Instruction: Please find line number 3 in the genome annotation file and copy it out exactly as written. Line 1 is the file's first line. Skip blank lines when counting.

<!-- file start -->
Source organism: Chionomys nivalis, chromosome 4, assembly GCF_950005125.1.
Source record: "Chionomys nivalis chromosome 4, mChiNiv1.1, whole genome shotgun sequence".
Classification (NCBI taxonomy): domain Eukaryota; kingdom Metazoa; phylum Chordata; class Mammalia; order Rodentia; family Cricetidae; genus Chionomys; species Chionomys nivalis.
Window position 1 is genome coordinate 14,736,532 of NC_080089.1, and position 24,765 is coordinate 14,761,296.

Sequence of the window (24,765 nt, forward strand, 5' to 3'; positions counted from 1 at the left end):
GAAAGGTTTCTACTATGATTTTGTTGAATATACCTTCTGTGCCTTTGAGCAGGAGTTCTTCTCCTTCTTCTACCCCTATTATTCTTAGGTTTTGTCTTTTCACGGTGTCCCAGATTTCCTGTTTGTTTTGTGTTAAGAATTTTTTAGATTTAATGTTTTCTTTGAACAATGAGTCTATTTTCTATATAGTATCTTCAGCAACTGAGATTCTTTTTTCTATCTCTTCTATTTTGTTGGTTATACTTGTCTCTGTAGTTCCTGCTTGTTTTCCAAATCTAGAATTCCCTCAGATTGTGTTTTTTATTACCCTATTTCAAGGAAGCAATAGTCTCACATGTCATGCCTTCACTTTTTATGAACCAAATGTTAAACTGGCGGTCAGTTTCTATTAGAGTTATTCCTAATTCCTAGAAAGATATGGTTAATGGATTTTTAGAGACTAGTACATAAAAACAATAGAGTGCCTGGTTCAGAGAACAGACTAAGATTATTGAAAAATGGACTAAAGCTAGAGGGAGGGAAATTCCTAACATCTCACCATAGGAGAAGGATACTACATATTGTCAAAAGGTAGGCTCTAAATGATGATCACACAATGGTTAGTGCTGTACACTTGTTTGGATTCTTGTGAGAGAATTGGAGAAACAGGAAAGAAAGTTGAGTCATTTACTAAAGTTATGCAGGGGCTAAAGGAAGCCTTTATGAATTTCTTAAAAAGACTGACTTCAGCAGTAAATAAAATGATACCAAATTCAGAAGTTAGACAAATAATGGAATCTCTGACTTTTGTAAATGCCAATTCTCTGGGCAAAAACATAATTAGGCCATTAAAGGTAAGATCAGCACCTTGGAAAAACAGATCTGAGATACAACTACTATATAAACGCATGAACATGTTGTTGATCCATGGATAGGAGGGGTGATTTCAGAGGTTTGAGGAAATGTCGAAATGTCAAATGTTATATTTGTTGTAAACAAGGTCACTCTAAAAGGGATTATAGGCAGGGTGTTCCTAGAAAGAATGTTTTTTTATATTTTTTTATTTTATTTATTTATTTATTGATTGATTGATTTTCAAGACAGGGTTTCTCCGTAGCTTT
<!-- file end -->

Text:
Classification (NCBI taxonomy): domain Eukaryota; kingdom Metazoa; phylum Chordata; class Mammalia; order Rodentia; family Cricetidae; genus Chionomys; species Chionomys nivalis.